The state of Delaware, home of U.S. vice president Joe Biden and, more importantly, legal home of more than 60% of Fortune 500 companies, is looking at ways to make it easier for businesses and the state government to leverage the blockchain for more efficient operations. The Delaware Block Initiative, was announced in April, and was the part of the keynote presentation at the Consensus 2016 conference in New York earlier this month.
Pictured: Adam Krellenstein, Symbiont CTO and Co-Founder, during his presentation “Distributed Ledgers and Smart Contracts” at FinDEVr New York 2016.
Speaking at the conference, Delaware governor Jack Markell outlined the various aspects of the program and the central role that the smart contract technology of Symbiont will play. “Smart contracts offer a powerful and innovative way to streamline cumbersome back-office procedures, lower transactional costs for consumers and businesses, and manage and reduce risk,” Governor Markell explained.
As part of the Delaware Blockchain Initiative, Governor Markell highlighted a number of key steps including a legal and regulatory review to clarify the licensing of blockchain companies and to develop “the appropriate legal infrastructure” for distributed ledger shares. As part of the initiative, state government will also begin adopting blockchain technology, starting with the Delaware Public Archives which will “archive, catalog, and cryptographically secure” government archives using blockchain technology. Symbiont CEO Mark Smith called this an “important use case” for smart contract technology, adding that “in a few years’ time, we’ll look back and see this as an historic moment in the adoption of distributed ledger technology.”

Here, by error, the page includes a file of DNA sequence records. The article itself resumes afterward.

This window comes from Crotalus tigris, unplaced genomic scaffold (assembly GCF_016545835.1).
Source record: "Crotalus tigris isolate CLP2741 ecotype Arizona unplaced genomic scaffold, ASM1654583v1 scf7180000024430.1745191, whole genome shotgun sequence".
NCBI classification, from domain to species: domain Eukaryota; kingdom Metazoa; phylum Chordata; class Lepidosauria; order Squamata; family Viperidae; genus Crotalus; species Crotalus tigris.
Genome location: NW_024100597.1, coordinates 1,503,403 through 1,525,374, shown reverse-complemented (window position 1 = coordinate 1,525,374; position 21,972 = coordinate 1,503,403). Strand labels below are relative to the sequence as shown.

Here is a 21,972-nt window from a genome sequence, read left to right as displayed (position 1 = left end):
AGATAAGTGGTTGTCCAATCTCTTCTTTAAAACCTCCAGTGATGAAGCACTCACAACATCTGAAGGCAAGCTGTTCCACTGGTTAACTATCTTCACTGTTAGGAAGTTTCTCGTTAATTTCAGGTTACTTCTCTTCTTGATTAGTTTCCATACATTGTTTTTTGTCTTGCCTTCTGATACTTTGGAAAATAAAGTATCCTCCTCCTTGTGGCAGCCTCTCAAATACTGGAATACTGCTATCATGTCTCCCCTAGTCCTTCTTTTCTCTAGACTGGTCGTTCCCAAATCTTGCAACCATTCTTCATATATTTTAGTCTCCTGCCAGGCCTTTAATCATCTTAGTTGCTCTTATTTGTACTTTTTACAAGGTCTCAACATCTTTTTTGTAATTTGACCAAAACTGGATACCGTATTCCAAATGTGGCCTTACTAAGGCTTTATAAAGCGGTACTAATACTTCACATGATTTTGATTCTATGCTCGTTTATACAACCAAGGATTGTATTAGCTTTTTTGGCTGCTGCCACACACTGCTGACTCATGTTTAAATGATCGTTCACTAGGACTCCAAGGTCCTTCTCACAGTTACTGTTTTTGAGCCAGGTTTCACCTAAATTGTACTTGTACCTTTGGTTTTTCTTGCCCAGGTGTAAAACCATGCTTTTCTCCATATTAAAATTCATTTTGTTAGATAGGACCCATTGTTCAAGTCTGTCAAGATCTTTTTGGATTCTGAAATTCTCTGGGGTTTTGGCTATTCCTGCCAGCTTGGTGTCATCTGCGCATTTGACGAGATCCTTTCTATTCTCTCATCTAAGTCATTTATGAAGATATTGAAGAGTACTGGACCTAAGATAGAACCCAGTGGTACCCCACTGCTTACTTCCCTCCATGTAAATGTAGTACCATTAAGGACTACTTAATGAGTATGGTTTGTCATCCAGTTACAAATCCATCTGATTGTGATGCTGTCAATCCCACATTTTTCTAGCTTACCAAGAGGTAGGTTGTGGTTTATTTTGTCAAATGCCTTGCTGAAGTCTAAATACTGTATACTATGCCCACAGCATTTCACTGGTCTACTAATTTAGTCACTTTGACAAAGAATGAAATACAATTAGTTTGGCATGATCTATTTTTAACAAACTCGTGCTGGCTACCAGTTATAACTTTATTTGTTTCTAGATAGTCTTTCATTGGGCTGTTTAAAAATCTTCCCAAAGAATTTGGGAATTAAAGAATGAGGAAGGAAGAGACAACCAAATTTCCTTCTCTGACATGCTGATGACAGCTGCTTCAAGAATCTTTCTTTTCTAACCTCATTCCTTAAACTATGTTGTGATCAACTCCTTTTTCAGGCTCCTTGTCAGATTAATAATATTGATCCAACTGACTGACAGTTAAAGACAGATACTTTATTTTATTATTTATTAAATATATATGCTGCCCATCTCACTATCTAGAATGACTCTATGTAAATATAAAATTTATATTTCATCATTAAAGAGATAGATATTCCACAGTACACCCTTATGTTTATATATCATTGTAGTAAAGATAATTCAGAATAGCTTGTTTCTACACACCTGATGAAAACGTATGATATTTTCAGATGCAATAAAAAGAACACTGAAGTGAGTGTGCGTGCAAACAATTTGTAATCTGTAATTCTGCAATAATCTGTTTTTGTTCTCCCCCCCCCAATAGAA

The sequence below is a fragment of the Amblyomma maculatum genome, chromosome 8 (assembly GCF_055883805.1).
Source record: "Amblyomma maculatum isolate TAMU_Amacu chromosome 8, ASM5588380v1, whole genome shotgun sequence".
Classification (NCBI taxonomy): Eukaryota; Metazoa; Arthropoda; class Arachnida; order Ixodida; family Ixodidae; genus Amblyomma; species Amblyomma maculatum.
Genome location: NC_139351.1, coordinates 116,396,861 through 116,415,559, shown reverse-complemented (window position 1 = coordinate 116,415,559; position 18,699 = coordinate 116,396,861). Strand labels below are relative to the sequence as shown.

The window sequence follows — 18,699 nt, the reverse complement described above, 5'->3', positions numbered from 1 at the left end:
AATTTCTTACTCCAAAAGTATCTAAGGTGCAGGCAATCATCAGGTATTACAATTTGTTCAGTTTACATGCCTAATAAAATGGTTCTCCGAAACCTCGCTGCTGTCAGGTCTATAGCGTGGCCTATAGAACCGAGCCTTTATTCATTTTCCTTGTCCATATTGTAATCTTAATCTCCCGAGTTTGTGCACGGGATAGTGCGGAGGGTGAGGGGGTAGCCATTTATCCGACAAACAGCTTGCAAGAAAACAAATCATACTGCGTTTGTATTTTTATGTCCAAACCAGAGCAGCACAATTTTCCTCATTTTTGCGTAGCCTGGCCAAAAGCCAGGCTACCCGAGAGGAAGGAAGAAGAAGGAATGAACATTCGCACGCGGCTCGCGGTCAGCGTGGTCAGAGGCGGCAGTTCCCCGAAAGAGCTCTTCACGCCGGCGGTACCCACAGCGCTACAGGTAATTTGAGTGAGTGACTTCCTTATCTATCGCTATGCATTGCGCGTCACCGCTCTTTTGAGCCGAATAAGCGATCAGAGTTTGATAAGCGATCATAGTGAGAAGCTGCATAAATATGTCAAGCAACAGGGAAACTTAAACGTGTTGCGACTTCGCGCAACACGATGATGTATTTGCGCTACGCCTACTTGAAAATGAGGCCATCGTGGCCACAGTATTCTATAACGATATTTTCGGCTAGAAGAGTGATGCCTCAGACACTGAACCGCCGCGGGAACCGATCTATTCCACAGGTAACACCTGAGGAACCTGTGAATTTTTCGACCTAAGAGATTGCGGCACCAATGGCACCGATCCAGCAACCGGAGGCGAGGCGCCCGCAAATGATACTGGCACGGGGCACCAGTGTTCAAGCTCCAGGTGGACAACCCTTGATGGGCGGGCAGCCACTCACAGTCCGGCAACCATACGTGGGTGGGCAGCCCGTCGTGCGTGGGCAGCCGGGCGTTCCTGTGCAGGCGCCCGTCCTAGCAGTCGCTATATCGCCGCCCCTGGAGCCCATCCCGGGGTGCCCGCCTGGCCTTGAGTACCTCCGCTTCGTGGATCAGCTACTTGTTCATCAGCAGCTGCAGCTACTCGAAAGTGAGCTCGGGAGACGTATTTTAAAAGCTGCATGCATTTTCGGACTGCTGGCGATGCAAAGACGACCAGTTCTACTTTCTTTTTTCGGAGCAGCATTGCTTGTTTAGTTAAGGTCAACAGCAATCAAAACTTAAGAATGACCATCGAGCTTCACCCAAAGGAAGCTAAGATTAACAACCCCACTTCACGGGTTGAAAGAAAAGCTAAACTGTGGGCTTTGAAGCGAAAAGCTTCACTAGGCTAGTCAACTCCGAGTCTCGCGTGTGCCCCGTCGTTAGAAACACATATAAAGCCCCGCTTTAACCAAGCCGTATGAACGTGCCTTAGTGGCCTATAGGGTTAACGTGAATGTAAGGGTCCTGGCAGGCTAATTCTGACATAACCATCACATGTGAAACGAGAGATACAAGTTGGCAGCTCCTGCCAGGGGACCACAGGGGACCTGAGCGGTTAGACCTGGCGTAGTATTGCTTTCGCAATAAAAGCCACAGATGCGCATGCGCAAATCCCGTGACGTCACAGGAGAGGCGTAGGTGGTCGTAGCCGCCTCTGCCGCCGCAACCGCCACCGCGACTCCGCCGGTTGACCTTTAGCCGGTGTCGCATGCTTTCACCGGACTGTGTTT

Also participating in the initiative is New York law firm Pillsbury Winthrop Shaw Pittman.
A specialist in leveraging blockchain technology to build financial instruments, Symbiont’s smart contract platform and Smart Securities were first deployed in facilitating issuance, trading, and processing of corporate bonds, syndicated loans, and other “less liquid” financial assets. Symbiont was the first company to put smart contracts into production when it issued its own shares on the Bitcoin blockchain in August 2015. The company announced a partnership with digital security specialist Gemalto at the beginning of the year. And the company and its partnership with Ipreo was featured in The Economist as part of a discussion on the blockchain this spring.
Symbiont made its FinDEVr debut at our spring developer’s conference in New York. For more information about our upcoming developer’s conference in Silicon Valley, October 18 & 19th, visit our FinDEVr Silicon Valley 2016 page.